Friday, September 30, 2011

Support and Love After a Cancer Diagnosis

Guest post by David Haas

Receiving a cancer diagnosis from a doctor can be very scary, especially if you don't personally know anyone who has gone through treatment for cancer. Many hospitals with cancer centers have their own network of support groups for cancer patients and their families. Feel free to ask your doctor or nurse about support groups if they don't volunteer this information. If you cannot find a local group whose meetings fit into your schedule it is a good idea to find an online cancer support group so that you can ask questions and read posts written by people who have gone through the same types of treatments that you will be experiencing.

Local support groups are great for people with cancer and their families because they usually meet several times each month and allow for the opportunity to become closely connected to those going through the same struggle. They may also be helpful because you can ask specific questions about a local doctor from those who have dealt with the doctor or swap advice about the little things that keep you going. Many long-term friendships have been established by people who have gone through the same experience side by side.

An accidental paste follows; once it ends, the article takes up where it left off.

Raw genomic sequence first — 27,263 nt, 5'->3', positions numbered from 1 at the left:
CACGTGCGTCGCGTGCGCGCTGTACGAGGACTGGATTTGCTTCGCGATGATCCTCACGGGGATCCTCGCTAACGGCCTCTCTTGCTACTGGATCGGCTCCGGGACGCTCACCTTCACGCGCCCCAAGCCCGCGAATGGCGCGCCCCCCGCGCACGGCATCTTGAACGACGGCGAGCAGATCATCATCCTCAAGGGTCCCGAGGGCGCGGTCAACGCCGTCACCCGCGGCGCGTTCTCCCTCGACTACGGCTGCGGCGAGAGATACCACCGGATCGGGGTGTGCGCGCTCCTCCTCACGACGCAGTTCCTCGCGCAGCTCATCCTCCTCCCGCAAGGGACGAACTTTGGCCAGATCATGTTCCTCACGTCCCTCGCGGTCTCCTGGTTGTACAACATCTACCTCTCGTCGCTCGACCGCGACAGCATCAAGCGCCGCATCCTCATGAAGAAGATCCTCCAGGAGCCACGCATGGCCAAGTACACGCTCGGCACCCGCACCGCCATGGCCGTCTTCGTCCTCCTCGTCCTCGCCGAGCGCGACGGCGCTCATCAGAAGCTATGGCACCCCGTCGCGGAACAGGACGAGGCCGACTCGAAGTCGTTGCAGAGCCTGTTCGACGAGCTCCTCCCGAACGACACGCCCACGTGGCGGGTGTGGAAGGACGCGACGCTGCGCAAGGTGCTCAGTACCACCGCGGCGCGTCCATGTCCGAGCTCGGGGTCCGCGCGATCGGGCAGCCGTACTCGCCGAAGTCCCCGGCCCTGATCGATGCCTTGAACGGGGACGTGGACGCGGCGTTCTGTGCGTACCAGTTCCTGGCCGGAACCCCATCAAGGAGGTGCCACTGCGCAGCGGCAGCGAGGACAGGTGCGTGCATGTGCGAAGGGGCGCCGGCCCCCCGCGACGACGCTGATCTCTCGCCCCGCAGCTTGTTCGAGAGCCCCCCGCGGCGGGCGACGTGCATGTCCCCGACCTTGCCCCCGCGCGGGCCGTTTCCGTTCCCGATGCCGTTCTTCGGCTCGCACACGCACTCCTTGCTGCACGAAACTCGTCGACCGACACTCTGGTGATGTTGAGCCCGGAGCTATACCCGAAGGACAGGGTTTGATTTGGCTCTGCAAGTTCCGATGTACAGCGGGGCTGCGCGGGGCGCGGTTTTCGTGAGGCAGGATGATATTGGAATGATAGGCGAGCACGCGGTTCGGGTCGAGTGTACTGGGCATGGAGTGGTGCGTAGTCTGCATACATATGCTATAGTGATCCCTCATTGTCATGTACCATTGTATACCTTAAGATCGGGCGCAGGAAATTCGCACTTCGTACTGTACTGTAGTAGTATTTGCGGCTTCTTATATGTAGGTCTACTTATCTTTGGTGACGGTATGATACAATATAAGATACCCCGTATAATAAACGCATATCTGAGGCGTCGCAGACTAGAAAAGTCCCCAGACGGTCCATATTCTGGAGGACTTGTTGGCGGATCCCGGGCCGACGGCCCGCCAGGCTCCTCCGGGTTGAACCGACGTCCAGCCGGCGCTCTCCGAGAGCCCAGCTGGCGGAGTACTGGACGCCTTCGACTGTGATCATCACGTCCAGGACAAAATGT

Some people would rather not attend physical meetings and are more comfortable sharing their feelings behind a computer screen. Writing an anonymous blog is a good way to record your feelings and thoughts throughout your cancer treatment honestly, without feeling like you're being judged. One benefit of online cancer support groups is that you can often find a group that consists only of people who have been diagnosed with a certain type of cancer. Specific groups range from common cancers like breast cancer all the way to aggressive cancers such as mesothelioma. Targeted information about different tests, symptoms, and treatment options for cancer patients with a specific type of cancer is often more helpful than a group that was created to support people who have received any type of cancer diagnosis.

The National Cancer Institute recognizes that people who receive a cancer diagnosis may respond in a variety of ways and their feelings are likely to change by the hour or even by the minute. Stress, depression, fear, anxiety, anger, sadness, denial, guilt, and loneliness are emotions that are commonly experienced by patients shortly after diagnosis. Leaning on a group of people who have been through similar circumstances is important because they will help you understand that your feelings are normal and you can ask them questions that you don't feel comfortable asking your doctor.

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